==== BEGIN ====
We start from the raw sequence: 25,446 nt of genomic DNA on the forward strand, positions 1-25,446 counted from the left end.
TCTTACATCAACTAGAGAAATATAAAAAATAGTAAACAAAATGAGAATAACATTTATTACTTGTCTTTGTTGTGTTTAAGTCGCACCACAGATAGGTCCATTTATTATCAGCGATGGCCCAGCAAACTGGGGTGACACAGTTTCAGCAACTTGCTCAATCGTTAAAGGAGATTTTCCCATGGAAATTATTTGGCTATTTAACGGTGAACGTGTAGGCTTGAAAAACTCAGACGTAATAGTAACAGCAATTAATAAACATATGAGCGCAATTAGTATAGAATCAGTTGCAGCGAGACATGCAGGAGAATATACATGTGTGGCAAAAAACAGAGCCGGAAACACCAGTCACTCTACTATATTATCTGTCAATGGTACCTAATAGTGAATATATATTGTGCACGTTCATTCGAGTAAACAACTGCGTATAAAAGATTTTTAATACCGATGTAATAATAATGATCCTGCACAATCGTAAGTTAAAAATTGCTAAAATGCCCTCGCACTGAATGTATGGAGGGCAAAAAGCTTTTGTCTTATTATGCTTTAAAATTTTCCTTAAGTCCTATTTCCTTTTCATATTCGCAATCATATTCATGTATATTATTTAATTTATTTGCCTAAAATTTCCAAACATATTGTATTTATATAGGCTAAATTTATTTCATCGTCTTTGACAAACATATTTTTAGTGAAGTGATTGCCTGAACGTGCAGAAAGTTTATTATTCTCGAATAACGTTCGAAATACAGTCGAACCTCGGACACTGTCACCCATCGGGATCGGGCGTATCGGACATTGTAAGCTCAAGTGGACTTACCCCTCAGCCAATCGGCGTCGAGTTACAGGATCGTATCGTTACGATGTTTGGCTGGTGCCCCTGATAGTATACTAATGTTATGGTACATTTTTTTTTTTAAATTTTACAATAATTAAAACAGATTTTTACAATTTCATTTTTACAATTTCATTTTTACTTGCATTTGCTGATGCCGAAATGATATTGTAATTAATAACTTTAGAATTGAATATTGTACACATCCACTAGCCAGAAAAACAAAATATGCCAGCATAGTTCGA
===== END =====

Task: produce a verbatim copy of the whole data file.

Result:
We start from the raw sequence: 25,446 nt of genomic DNA on the forward strand, positions 1-25,446 counted from the left end.
TCTTACATCAACTAGAGAAATATAAAAAATAGTAAACAAAATGAGAATAACATTTATTACTTGTCTTTGTTGTGTTTAAGTCGCACCACAGATAGGTCCATTTATTATCAGCGATGGCCCAGCAAACTGGGGTGACACAGTTTCAGCAACTTGCTCAATCGTTAAAGGAGATTTTCCCATGGAAATTATTTGGCTATTTAACGGTGAACGTGTAGGCTTGAAAAACTCAGACGTAATAGTAACAGCAATTAATAAACATATGAGCGCAATTAGTATAGAATCAGTTGCAGCGAGACATGCAGGAGAATATACATGTGTGGCAAAAAACAGAGCCGGAAACACCAGTCACTCTACTATATTATCTGTCAATGGTACCTAATAGTGAATATATATTGTGCACGTTCATTCGAGTAAACAACTGCGTATAAAAGATTTTTAATACCGATGTAATAATAATGATCCTGCACAATCGTAAGTTAAAAATTGCTAAAATGCCCTCGCACTGAATGTATGGAGGGCAAAAAGCTTTTGTCTTATTATGCTTTAAAATTTTCCTTAAGTCCTATTTCCTTTTCATATTCGCAATCATATTCATGTATATTATTTAATTTATTTGCCTAAAATTTCCAAACATATTGTATTTATATAGGCTAAATTTATTTCATCGTCTTTGACAAACATATTTTTAGTGAAGTGATTGCCTGAACGTGCAGAAAGTTTATTATTCTCGAATAACGTTCGAAATACAGTCGAACCTCGGACACTGTCACCCATCGGGATCGGGCGTATCGGACATTGTAAGCTCAAGTGGACTTACCCCTCAGCCAATCGGCGTCGAGTTACAGGATCGTATCGTTACGATGTTTGGCTGGTGCCCCTGATAGTATACTAATGTTATGGTACATTTTTTTTTTTAAATTTTACAATAATTAAAACAGATTTTTACAATTTCATTTTTACAATTTCATTTTTACTTGCATTTGCTGATGCCGAAATGATATTGTAATTAATAACTTTAGAATTGAATATTGTACACATCCACTAGCCAGAAAAACAAAATATGCCAGCATAGTTCGA